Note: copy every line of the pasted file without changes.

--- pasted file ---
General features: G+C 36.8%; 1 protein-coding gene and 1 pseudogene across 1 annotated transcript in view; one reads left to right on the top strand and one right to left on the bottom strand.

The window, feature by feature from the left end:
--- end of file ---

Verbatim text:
General features: G+C 36.8%; 1 protein-coding gene and 1 pseudogene across 1 annotated transcript in view; one reads left to right on the top strand and one right to left on the bottom strand.

The window, feature by feature from the left end: